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Robert Moody and the Winston-Salem Symphony did it up right in helping Winston-Salem celebrate 100 years since the consolidation of the towns of Winston and Salem in 1913 (quoth the Psalmist: “Behold how good and how pleasant it is for brethren to dwell together in unity”), with a program featuring three contemporary American works and a popular masterpiece, as well as “pictures” to accompany them (projections by artist Andreas Fischer).
The evening opened with a world premiere by Winston-Salem based composer Dan Locklair, "Hail the Coming Day," a relatively brief piece commissioned specifically to mark the above-mentioned centennial. Within its five minutes, the piece moved through a varied palette of moods, with an almost melancholy tone to the opening, and a prominent metallic clang, which to my ears suggested hard work (laying the railroad to Winston-Salem, or perhaps factories), then lyrical flute and oboe writing and a descending diatonic bass leading to writing for the large brass section (Moravians?). An accessible piece, but without the boosterish cliché that might suggest itself to a less original voice.
Next up was a work that has been a personal favorite of mine for many years, the Symphony No. 2 of Alan Hovhaness, a prolific American composer who, although producing many works over a long career, remains primarily known because of this relatively early work (premiered in 1955, when the composer was 44). The lush writing and rich consonant chords from the strings (though moving in chromatic directions far from traditional harmony) were wonderfully realized, and the second part of the double fugue (marked Allegro Vivo) was full of fire. The entire work has a particularly mystical and religious tone, and it would be hard to imagine a more effective and beautiful performance than the one that Moody drew from his band.
What really caused my jaw to drop with amazement, however, was the 2007 work by young (36) composer Mason Bates, who was present for and participating in the performance (controlling the electronic effects from his Macintosh). This was Liquid Interface, which might have seemed daunting for some in anticipation (the piece has a high-concept program relating to various manifestations of water, ranging from glaciers calving through Hurricane Katrina, and a prominent electronic track melding with the orchestra), but proved to be highly appealing and absorbing as played by Moody and the WSS, referencing various musical styles (I particularly enjoyed the orchestral rendition of electronic “echoes”, as well as Bate’s take on big-band jazz, with a drum-set driving the large brass section that was on stage all evening). Bates is a master of orchestral effect, and he has the narrative sense that allows him to construct a piece of almost a half-hour in breadth without losing the listener, plus a rich sense of humor (e.g., the percussionist tooting a small harmonica). The piece received a very warm welcome, not just from this fifty-something listener, but from the next generation older, which is a very significant part of the WSS’s base. If you haven’t heard from Bates yet (I hadn’t), you can be very sure that this is one talent that you will be hearing more from, and I very much hope that Moody and the WSS will be able to commission a piece especially for them from him. (The curious can find a fine recording of the West Coast premiere of the work with Marin Alsop conducting, at instantencore.com).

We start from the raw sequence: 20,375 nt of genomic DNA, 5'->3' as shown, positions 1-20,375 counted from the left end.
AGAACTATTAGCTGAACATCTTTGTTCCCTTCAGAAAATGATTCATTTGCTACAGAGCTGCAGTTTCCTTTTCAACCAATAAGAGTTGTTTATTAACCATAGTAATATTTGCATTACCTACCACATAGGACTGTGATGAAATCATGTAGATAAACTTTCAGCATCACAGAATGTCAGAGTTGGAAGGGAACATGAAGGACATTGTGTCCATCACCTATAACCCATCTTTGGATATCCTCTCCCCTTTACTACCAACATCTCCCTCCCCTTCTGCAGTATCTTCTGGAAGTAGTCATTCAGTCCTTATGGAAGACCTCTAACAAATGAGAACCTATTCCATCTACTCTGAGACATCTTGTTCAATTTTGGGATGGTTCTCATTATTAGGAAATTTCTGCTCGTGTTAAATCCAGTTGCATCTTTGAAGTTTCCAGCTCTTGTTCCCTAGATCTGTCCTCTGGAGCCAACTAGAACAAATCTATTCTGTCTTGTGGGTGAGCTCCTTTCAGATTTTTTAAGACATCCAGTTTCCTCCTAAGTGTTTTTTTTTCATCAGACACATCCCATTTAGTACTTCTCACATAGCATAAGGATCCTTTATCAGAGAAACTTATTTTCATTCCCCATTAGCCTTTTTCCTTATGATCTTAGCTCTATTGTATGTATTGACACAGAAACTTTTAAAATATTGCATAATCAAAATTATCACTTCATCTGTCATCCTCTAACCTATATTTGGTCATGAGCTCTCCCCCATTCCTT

The Ravel orchestration of Pictures at an Exhibition by Modest Mussorgsky is the work that everyone knew going into the Stevens Center, and Moody turned in a state-of-the-art reading, with particular plaudits due to the saxophone solo in “The Old Castle” and the burning muted trumpet solo of principal Anita Cirba in “Samuel Goldenberg and Schmuyle” (the first solo bow, and with good reason!) The rousing conclusion, with tam-tam and bells, was utter perfection.
Winston-Salem has reason to be enormously proud of such world-class music making. Bravo, Moody! Bravo, WSS! Bravo Locklair, bravo Bates! Bravo, Winston-Salem!